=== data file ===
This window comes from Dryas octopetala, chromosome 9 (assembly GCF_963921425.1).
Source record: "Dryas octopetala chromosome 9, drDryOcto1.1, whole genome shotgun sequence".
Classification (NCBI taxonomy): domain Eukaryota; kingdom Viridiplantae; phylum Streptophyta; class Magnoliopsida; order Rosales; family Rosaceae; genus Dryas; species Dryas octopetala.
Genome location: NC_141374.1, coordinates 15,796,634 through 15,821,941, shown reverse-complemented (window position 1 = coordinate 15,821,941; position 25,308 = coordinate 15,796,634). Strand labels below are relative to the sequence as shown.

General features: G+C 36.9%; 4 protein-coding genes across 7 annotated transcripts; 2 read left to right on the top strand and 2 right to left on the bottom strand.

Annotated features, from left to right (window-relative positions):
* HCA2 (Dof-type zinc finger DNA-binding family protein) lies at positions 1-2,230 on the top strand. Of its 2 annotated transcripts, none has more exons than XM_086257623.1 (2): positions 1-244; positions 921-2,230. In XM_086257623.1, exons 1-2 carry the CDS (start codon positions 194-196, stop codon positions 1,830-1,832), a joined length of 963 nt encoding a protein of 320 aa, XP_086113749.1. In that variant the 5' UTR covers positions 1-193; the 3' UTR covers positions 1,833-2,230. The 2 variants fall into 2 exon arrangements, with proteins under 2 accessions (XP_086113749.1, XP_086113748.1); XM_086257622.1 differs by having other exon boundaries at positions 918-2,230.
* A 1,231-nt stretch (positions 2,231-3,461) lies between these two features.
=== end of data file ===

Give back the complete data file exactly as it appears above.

This window comes from Dryas octopetala, chromosome 9 (assembly GCF_963921425.1).
Source record: "Dryas octopetala chromosome 9, drDryOcto1.1, whole genome shotgun sequence".
Classification (NCBI taxonomy): domain Eukaryota; kingdom Viridiplantae; phylum Streptophyta; class Magnoliopsida; order Rosales; family Rosaceae; genus Dryas; species Dryas octopetala.
Genome location: NC_141374.1, coordinates 15,796,634 through 15,821,941, shown reverse-complemented (window position 1 = coordinate 15,821,941; position 25,308 = coordinate 15,796,634). Strand labels below are relative to the sequence as shown.

General features: G+C 36.9%; 4 protein-coding genes across 7 annotated transcripts; 2 read left to right on the top strand and 2 right to left on the bottom strand.

Annotated features, from left to right (window-relative positions):
* HCA2 (Dof-type zinc finger DNA-binding family protein) lies at positions 1-2,230 on the top strand. Of its 2 annotated transcripts, none has more exons than XM_086257623.1 (2): positions 1-244; positions 921-2,230. In XM_086257623.1, exons 1-2 carry the CDS (start codon positions 194-196, stop codon positions 1,830-1,832), a joined length of 963 nt encoding a protein of 320 aa, XP_086113749.1. In that variant the 5' UTR covers positions 1-193; the 3' UTR covers positions 1,833-2,230. The 2 variants fall into 2 exon arrangements, with proteins under 2 accessions (XP_086113749.1, XP_086113748.1); XM_086257622.1 differs by having other exon boundaries at positions 918-2,230.
* A 1,231-nt stretch (positions 2,231-3,461) lies between these two features.